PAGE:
By Kathleen Doheny
MONDAY, May 11 (HealthDay News) -- Even before the slowdown in the economy began, women were more likely than men to have trouble meeting rising health-care costs to get the care they need.
So finds a report released Monday by the nonprofit research foundation The Commonwealth Fund.
More than half of women surveyed said they had problems getting care because of cost issues, including skipping a needed medical test, prescription medication or other treatment.
"What it shows is that getting and paying for health care is an even bigger problem for women than for men,'' said report co-author Michelle Doty, director of survey research for the organization.
The study is based on data from The Commonwealth Fund's 2007 Biennial Health Insurance Survey, which polled more than 3,500 adults aged 19 and older in the United States. The latest findings focus on 2,616 adults, aged 19 to 64.
The survey found that seven out of every 10 working-age American women (64 million women) either had no health insurance, insufficient health care coverage, trouble paying medical bills or a lack of access to needed health care due to cost.
Overall, 52 percent of working-age women surveyed said they had problems accessing needed health care due to costs, compared to 39 percent of men. For example, prohibitive costs meant that women often did not fill a prescription, did not see a specialist when recommended, skipped a test or treatment or follow-up visit that was recommended, or did not see a doctor or other health-care professional even though they had a medical problem.
Medical bills tend to plague women longer than they do men, as well. "Women are more likely than men to be paying off health care bills over time," Doty said. "Forty-five percent of women had problems with medical bills, compared to 36 percent of men."
"Most surprising is, all these problems are so pervasive across all income levels," Doty said. For instance, she said, 34 percent of women with a family income of $60,000 or more did not get the care they needed.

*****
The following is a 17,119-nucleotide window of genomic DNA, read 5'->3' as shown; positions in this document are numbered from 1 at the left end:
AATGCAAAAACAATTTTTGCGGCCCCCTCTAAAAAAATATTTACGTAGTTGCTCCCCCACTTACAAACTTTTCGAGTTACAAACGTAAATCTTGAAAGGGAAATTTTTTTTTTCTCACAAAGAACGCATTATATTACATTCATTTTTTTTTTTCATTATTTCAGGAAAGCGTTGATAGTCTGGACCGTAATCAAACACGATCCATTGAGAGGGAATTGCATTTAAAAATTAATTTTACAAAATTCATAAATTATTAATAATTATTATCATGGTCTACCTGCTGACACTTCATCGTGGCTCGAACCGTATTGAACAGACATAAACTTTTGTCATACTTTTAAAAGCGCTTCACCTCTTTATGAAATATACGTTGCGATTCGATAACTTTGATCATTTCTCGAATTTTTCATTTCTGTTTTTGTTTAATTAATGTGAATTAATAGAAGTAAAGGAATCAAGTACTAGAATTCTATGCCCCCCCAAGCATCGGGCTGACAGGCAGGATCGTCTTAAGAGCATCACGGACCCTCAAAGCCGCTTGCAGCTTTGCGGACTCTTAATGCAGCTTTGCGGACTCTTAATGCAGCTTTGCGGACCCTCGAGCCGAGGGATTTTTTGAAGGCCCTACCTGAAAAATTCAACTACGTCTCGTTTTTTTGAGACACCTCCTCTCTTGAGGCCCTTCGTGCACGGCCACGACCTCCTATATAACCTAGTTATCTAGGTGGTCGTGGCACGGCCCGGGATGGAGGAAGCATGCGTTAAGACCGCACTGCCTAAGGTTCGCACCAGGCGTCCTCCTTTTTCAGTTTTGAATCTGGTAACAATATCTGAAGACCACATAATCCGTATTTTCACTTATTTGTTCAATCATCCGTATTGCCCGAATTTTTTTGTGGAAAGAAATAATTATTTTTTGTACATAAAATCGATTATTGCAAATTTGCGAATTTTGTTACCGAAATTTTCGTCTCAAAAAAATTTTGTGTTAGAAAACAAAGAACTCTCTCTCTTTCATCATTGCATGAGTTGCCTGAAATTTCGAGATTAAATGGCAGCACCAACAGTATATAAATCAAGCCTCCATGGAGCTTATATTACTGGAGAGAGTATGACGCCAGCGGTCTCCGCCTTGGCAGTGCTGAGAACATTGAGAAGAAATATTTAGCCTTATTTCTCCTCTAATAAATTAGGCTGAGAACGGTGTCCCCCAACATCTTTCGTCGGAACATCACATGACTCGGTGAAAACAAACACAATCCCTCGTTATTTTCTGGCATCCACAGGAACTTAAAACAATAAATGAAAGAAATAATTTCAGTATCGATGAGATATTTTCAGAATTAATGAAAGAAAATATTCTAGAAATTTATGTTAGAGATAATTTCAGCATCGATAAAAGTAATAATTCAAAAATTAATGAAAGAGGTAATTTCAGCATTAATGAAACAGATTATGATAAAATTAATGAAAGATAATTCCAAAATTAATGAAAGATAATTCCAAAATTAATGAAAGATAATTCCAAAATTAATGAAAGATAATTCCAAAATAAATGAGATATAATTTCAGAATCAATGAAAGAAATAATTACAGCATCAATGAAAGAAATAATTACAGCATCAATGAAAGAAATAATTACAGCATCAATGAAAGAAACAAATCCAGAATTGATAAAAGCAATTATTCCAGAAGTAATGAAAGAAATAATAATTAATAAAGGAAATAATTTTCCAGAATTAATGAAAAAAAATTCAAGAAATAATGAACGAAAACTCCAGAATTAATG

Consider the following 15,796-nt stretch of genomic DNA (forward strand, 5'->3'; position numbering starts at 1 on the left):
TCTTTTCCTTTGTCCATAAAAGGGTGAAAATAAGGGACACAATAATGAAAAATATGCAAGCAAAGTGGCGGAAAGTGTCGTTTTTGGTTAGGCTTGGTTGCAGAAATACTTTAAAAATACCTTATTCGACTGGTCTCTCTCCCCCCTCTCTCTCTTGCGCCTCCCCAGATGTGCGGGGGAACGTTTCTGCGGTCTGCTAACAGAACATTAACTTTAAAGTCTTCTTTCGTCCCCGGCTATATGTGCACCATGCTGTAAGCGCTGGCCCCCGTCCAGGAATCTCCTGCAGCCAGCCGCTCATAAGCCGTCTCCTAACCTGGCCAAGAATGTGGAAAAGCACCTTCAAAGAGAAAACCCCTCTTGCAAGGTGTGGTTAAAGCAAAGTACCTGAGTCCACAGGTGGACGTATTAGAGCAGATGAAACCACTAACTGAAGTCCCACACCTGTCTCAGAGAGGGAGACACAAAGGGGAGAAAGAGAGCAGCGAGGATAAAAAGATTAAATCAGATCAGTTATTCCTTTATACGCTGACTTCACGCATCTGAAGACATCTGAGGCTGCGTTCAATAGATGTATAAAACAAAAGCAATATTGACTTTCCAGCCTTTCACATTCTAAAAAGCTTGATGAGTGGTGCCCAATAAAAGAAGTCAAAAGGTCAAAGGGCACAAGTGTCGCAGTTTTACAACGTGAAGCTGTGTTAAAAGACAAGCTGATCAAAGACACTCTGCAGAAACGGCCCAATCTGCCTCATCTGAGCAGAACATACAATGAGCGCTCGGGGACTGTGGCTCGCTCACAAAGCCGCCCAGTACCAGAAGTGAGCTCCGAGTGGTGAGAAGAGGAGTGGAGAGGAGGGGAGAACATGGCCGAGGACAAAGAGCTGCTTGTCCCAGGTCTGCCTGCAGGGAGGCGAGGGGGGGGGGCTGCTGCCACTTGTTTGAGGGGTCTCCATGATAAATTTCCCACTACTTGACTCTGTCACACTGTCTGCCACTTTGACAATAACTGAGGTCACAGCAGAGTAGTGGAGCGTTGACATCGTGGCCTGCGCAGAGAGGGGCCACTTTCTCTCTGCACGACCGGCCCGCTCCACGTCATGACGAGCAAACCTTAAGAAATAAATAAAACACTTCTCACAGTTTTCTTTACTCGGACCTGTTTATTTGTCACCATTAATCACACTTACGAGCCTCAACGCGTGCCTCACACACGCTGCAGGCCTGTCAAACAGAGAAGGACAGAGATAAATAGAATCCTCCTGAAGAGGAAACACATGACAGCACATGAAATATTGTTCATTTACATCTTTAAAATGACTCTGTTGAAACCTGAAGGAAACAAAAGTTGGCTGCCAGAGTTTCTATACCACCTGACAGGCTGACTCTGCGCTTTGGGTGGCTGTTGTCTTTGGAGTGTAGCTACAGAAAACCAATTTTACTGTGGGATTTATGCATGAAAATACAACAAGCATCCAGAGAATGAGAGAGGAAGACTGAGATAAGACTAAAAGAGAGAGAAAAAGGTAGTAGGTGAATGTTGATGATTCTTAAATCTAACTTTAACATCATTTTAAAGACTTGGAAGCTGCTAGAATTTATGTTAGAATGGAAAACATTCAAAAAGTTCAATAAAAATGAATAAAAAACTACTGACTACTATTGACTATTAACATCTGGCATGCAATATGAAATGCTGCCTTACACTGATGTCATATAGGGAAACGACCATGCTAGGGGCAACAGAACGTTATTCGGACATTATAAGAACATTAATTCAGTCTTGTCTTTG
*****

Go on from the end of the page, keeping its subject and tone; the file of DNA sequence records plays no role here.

Women also reported that they are less likely than men to get employer-provided health-care coverage, Doty said, sometimes because they work part time.
Health-care costs impact women to a greater degree than men, in general, the study authors said, because women have lower average incomes and higher out-of-pocket health costs than men. They also use the health-care system more often.
Other experts in women's health care said the report rings true with their own research.
"The findings in the issue brief underscore the persistent problems with adequate access and coverage to health-care services that women experience," said Roberta Wyn, associate director of the University of California Los Angeles Center for Health Policy Research.
"The percent of women with inadequate health coverage, experiencing problems with medical bills or debt, and forgoing needed care is staggering and these data were collected in 2007, before the recession hit," Wyn noted. She said the findings underscore the urgency to expand health-care coverage and access, a move that was seconded by the study authors.
The findings "echo a long line of research showing that women face a great burden from medical bills due to both their greater health-care needs and higher out-of-pocket costs," said Chloe Bird, senior sociologist at the Rand Corp. and author of Gender and Health: The Effects of Constrained Choice and Social Policies.
The problem with access to health insurance for women has been worsening since 1980, Bird said, citing other research.
The findings offer a clear message to younger women, Bird said: If you do manage to acquire health-care coverage, take advantage of it and "recognize the importance of investing in your health."
To learn more about health insurance, visit the Commonwealth Fund .
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